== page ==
The first Iraqi war victim to be treated in a U.S. hospital was flown to the University of Michigan Health System’s Trauma Burn Center on May 6 – largely due the help of Michigan resident James Thornberry.

Thornberry said after watching a televised documentary on the plight of injured Iraqi victims, a divine inspiration moved him to help Hannan Shihab, a 15-year-old girl who was severely burned during the first days of Operation Iraqi Freedom.

“I said a little prayer for this little girl and her family. Suddenly, I was inspired to try to help. My thoughts went to the impossibility of the situation. But, I continued to be moved … compelled, really, to make an attempt. I prayed for guidance and power,” Thornberry added in a written statement.

UMHS spokesperson Krista Hopson said Thornberry then contacted the Trauma Burn Center and his congressman. Between their efforts and the help of Northwest Airlines, they were able to bring Shihab, accompanied by her mother and an Arabic Interpretator, aboard the Survival Flight Ground Transportation, UMHS’s helicopter air ambulance.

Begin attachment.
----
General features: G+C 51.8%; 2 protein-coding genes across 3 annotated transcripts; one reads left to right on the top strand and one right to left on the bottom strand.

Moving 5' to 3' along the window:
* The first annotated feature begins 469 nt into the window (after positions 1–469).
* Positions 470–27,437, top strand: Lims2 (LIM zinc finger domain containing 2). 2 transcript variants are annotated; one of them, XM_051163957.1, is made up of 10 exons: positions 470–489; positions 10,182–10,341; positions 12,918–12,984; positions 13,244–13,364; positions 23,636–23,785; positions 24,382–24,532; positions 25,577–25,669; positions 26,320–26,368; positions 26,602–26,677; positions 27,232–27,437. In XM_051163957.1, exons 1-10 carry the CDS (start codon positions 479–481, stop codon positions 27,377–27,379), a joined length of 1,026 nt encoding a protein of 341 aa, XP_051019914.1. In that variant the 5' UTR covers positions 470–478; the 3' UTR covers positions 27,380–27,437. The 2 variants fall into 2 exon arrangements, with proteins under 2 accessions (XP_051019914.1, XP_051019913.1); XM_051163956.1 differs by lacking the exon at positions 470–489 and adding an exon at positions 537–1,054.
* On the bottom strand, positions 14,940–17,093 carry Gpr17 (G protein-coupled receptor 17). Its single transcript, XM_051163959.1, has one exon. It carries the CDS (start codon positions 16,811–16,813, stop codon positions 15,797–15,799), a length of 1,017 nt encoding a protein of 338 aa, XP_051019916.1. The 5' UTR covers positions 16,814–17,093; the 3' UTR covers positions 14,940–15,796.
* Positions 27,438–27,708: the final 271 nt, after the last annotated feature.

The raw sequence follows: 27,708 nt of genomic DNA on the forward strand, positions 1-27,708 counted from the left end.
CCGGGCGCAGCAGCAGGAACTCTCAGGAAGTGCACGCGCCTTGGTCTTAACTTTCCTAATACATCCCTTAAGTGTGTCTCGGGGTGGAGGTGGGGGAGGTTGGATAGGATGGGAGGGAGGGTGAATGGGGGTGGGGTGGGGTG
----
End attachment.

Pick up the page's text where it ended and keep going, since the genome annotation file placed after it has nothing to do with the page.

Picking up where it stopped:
But that final destination was only reached after what those involved say was an amazing amount of teamwork and patience.

The crisis arose when Shihab was burned during the war after an explosion near her home caused a lantern to fall off a shelf and burn her clothing. She had been unable to get care in Baghdad because of the state of destruction Iraq is in Hopson said.

“Her parents found two U.S. Military soldiers that were able to get her first-aide and take her to a Baghdad Hospital,” Hopson said.

But ITV journalist Tim Rogers who covered Shihab’s story, said the U.S. should take advantage of the opportunity it has to help people and countries with fewer resources.”(Shihab) is not the worst case … if some of the resources could be steered in the direction of other people who need them it would be a wonderful thing. There is a will here to help them, it might be the first but others might follow,” Rogers added.

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